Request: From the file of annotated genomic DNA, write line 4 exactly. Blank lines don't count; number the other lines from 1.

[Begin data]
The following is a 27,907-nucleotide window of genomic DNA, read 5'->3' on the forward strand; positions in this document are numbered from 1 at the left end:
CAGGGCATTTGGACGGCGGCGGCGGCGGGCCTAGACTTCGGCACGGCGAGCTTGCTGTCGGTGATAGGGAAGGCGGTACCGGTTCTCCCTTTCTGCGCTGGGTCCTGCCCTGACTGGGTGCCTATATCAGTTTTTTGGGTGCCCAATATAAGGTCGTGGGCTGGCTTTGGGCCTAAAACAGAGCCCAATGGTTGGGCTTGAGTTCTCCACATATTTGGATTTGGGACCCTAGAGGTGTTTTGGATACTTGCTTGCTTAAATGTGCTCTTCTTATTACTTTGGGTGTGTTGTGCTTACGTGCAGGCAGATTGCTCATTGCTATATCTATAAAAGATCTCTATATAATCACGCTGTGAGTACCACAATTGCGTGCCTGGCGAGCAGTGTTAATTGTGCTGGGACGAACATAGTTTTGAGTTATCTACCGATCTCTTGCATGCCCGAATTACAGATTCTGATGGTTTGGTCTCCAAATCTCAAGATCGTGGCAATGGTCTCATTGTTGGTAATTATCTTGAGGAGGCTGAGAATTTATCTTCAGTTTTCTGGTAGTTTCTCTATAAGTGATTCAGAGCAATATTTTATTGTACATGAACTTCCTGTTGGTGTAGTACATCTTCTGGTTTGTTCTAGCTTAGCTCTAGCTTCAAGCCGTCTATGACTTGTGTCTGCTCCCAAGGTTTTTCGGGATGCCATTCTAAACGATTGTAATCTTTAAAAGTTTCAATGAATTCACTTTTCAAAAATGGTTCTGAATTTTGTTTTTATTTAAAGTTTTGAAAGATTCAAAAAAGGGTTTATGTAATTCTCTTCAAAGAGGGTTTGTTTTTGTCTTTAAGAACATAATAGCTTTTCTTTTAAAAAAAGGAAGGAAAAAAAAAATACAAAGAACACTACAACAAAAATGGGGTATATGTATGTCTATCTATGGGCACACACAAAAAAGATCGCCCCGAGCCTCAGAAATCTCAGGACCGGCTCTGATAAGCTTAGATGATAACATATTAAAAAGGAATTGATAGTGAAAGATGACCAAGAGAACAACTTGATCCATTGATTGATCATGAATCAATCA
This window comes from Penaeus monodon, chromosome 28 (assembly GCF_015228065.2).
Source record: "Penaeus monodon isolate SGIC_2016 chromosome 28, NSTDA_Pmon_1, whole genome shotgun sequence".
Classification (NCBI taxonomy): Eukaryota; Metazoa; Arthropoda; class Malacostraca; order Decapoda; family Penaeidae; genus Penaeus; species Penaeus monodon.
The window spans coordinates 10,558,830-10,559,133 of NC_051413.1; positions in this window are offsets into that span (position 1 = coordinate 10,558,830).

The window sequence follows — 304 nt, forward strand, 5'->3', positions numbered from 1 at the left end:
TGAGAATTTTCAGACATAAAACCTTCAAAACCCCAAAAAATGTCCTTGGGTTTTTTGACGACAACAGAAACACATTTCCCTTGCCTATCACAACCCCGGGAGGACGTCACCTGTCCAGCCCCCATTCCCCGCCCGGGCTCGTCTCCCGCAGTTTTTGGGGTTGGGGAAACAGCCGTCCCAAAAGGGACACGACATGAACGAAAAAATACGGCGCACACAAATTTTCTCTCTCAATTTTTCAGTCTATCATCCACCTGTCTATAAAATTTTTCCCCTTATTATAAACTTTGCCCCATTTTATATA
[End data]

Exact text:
Source record: "Penaeus monodon isolate SGIC_2016 chromosome 28, NSTDA_Pmon_1, whole genome shotgun sequence".